Well, as Krav Maga started out in the military and is also used in law enforcement, of course in those sectors there is emphasis on using rifles and handguns, or batons, or whatever weapons individual units are allowed to use as part of the system. But in the civilian world, at least in the UK, we’re not allowed to carry weapons for self-defence, so as well as using our bodies we also train on using ‘common objects’ to help defend ourselves. For example, using your bag, or a chair to fend off an attack, or throwing small objects like coins to distract an attacker to open up opportunities for escape. All these things and more are incorporated into our training.

Counter-attack and then get away from the danger!

Counter-attack and then get away from the danger!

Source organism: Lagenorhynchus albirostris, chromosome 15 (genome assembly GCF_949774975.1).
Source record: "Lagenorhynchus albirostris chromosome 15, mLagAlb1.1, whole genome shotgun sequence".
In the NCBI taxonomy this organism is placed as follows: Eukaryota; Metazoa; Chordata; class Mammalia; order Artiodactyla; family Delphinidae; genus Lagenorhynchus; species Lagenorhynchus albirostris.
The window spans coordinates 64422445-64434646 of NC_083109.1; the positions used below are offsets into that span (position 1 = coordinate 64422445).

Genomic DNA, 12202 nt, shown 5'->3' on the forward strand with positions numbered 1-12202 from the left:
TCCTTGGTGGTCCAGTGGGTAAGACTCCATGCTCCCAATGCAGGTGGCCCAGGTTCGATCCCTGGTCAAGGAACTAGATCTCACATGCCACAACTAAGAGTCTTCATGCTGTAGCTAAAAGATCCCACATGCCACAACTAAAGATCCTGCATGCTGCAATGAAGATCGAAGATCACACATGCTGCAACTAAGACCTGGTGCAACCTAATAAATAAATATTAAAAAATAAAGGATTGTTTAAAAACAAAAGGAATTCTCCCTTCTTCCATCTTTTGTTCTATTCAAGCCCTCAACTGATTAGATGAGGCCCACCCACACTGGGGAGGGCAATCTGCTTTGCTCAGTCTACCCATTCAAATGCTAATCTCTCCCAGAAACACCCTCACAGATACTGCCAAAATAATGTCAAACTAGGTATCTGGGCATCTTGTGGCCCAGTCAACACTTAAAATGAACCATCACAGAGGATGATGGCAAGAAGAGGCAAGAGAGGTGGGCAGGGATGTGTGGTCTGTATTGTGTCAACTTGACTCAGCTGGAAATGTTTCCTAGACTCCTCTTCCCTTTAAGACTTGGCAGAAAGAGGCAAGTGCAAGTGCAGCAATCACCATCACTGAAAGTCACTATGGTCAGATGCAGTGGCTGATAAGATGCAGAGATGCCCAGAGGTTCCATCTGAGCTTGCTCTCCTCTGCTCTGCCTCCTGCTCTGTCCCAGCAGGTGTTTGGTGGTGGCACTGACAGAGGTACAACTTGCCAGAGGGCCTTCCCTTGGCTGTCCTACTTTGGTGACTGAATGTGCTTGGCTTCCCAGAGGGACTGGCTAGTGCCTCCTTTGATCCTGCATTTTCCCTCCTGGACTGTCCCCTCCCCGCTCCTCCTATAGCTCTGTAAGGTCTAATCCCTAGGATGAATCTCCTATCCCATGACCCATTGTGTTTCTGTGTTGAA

What situations do these classes prepare you for? Attacks with knives, other sorts of weapons…?

We train for every eventuality, but we naturally spend more time on those situations which are more likely to happen to us. So, definitely learning to defend against knife attacks, attacks with sticks, bottles and generally heavy objects. We also spend lots of time learning how to defend punches and kicks, and various grabs and holds, like chokes and headlocks. We really try to train everything in different kinds of situations and environments. So not just when you’re standing up facing your attacker, but perhaps when you’re sitting in a chair, and the attacker comes from the side or from behind you.

Does it require a lot of body strength?

Krav Maga was designed from the very beginning to be suitable for everybody to use, so it’s important that the techniques we use do not rely on strength. Of course, the stronger you are, the better. Our training also helps you to increase your strength and overall fitness, but you’re certainly not required to be strong in order to be able to use Krav Maga.

What about fragile women, can they take part in the classes?